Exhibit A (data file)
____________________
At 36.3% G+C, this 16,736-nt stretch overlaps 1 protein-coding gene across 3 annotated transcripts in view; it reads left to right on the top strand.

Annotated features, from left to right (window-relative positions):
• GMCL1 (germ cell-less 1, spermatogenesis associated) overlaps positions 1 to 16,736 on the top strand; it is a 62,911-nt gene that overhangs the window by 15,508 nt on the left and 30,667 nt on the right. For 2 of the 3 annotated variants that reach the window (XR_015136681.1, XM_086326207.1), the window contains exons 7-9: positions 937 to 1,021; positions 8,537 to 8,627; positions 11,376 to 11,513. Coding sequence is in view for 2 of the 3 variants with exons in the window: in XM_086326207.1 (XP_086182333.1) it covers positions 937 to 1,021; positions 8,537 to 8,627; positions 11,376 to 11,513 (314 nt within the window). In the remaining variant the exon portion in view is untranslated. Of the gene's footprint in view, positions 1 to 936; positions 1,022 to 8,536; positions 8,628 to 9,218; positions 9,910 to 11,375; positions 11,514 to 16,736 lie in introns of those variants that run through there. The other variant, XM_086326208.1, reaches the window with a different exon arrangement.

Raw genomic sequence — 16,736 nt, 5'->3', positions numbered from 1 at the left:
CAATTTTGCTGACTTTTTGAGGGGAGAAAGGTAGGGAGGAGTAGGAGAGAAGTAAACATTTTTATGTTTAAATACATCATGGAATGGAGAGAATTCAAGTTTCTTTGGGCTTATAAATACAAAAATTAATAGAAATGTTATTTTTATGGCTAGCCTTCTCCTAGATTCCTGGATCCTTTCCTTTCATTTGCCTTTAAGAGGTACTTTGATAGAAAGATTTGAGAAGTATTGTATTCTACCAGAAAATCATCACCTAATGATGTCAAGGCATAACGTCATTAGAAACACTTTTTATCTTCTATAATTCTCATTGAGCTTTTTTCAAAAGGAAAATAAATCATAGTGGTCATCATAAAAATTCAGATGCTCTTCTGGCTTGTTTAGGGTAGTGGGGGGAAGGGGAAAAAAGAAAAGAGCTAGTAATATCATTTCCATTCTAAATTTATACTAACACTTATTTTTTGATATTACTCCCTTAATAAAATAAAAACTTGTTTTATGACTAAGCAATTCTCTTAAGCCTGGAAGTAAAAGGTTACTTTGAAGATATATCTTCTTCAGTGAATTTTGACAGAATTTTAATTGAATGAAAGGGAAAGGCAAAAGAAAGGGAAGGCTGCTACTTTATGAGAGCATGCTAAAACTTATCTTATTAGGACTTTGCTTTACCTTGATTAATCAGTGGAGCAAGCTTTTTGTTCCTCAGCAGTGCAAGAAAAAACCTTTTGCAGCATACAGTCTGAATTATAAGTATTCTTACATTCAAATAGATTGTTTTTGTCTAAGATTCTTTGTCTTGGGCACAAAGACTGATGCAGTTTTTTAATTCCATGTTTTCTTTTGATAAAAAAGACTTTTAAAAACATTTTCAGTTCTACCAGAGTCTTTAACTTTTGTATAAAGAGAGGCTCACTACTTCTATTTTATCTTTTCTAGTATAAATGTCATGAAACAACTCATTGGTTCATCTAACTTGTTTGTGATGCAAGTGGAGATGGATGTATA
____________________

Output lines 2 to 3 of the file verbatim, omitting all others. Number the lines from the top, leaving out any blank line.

Annotated features, from left to right (window-relative positions):
• GMCL1 (germ cell-less 1, spermatogenesis associated) overlaps positions 1 to 16,736 on the top strand; it is a 62,911-nt gene that overhangs the window by 15,508 nt on the left and 30,667 nt on the right. For 2 of the 3 annotated variants that reach the window (XR_015136681.1, XM_086326207.1), the window contains exons 7-9: positions 937 to 1,021; positions 8,537 to 8,627; positions 11,376 to 11,513. Coding sequence is in view for 2 of the 3 variants with exons in the window: in XM_086326207.1 (XP_086182333.1) it covers positions 937 to 1,021; positions 8,537 to 8,627; positions 11,376 to 11,513 (314 nt within the window). In the remaining variant the exon portion in view is untranslated. Of the gene's footprint in view, positions 1 to 936; positions 1,022 to 8,536; positions 8,628 to 9,218; positions 9,910 to 11,375; positions 11,514 to 16,736 lie in introns of those variants that run through there. The other variant, XM_086326208.1, reaches the window with a different exon arrangement.